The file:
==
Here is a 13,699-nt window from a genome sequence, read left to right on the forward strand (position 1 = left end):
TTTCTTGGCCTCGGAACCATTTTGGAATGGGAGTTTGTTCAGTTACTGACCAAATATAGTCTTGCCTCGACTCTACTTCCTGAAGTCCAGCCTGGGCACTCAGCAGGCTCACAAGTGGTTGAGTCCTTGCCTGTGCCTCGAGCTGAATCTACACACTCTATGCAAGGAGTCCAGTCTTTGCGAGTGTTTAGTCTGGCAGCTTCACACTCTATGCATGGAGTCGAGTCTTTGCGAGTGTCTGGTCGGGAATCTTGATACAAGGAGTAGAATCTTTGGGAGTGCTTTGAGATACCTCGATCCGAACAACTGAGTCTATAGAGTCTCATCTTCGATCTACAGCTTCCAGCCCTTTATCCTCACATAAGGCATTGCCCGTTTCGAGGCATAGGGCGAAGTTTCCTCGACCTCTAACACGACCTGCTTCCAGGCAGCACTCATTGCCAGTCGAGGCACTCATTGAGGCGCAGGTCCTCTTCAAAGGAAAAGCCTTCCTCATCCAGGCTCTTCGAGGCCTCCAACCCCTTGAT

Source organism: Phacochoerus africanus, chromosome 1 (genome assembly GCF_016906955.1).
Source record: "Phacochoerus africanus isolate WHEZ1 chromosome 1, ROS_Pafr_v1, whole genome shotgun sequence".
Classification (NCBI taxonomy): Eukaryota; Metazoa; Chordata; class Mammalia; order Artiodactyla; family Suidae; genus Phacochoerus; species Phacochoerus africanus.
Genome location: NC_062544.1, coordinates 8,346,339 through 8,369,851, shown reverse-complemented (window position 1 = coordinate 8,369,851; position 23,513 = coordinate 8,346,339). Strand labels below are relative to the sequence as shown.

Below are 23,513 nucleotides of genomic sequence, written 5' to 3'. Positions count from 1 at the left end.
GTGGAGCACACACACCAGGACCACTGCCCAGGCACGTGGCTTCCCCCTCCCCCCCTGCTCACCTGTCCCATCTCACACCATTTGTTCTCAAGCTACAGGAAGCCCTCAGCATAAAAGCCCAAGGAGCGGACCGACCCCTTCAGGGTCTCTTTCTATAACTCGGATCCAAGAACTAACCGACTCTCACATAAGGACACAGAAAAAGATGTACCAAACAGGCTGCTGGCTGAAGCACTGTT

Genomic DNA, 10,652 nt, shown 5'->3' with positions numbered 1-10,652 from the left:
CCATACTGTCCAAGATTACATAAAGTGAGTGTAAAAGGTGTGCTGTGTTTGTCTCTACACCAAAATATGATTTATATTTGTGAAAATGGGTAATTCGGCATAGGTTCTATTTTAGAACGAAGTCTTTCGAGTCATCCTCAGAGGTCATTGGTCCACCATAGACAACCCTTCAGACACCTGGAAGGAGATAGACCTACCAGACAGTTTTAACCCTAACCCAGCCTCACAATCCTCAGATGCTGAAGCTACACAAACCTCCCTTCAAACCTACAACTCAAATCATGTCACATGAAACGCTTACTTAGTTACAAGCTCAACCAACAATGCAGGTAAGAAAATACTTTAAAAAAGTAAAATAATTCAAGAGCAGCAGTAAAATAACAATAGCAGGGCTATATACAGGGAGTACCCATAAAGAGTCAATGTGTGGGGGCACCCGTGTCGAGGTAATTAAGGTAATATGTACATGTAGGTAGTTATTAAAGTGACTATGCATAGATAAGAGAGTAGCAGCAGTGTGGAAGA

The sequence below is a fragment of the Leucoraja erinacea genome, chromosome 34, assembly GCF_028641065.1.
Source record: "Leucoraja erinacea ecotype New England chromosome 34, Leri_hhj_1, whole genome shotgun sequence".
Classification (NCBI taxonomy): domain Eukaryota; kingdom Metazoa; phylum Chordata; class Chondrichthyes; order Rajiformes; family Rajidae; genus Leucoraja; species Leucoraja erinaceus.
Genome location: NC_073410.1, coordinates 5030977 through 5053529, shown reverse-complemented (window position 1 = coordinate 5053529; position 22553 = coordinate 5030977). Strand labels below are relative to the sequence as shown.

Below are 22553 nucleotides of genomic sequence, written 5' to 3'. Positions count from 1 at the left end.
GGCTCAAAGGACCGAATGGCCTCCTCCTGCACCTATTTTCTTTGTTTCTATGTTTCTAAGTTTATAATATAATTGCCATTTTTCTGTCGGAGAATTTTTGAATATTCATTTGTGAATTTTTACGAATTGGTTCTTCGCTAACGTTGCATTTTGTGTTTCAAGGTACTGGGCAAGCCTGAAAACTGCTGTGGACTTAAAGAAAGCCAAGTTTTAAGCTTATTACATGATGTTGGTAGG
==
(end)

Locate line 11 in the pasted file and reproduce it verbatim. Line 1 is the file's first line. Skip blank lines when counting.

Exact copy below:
The sequence below is a fragment of the Leucoraja erinacea genome, chromosome 34, assembly GCF_028641065.1.